We will use a secure (recommended) way to enable TRIM (gedit replace on the editor you use, for example in the desktop environment Mate will pluma)

sudo gedit /etc/cron.daily/trim

Paste the following content:

#!/bin/sh
LOG=/var/log/trim.log
echo "*** $(date -R) ***" >> $LOG
fstrim -v / >> $LOG
fstrim -v /home >> $LOG

The last two commands in the code above perform the actual trimming for the /root and /home partition and you need to edit them: here, add the SSD partitions for which you want to enable the daily TRIM job (usually, you must add "/" if the root partition is on the SSD and "/home" if you've set up a separate home partition).

Since I have a /home partition is on the HDD drive, I removed the last line.

Now make the file executable with the following command:

sudo chmod +x /etc/cron.daily/trim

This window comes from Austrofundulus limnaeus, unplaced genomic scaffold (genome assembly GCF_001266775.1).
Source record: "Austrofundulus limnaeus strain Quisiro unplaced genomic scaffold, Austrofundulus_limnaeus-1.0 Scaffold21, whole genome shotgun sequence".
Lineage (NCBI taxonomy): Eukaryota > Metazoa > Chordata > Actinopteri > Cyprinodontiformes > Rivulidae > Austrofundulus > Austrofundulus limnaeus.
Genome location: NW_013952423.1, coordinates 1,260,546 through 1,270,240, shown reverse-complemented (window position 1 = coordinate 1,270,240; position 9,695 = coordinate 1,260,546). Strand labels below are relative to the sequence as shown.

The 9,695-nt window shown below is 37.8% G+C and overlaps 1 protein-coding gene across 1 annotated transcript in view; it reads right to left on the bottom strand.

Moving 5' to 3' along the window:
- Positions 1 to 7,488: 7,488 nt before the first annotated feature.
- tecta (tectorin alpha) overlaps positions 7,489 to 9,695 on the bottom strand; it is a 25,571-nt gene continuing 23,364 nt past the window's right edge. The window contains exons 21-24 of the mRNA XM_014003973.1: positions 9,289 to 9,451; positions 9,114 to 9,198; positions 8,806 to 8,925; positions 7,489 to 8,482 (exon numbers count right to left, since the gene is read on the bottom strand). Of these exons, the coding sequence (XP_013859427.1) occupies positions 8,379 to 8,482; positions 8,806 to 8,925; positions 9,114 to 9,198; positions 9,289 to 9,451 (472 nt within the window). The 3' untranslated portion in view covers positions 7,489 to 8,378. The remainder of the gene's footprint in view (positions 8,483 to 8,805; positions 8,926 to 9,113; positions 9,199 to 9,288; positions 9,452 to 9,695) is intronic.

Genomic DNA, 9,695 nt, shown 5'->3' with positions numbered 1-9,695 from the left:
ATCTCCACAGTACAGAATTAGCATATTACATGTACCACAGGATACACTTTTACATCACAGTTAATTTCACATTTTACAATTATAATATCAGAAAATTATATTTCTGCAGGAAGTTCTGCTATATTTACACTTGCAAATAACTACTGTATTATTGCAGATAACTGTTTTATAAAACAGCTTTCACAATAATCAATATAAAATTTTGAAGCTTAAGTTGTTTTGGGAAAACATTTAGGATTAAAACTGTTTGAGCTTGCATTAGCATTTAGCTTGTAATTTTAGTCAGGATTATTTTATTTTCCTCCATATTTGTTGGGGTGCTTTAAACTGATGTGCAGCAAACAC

Now Linux Mint is every day to do the TRIM.

2. By default, after each opening of the file - system leaves the timestamp of the last open - unnecessary write operations. Cure just add in fstab before setting errors=remount-ro 0

a couple of options - relatime,nodiratime First allows to record only the modification time (sometimes it is necessary for the stable operation of some programs), the second cancels the write time access to directories. In principle, instead relatime can be put noatime that nothing will update.

sudo gedit /etc/fstab

Optimizing Linux Mint for the solid state drive SSDOptimizing Linux Mint for the solid state drive SSD

Further, it is worth remembering that our Limux Mint loves to record a variety of logs. And either transfer them to the HDD, or to keep in RAM until the system is rebooted. I believe that if your home is not the server, then the optimal second option, and realized he added in fstab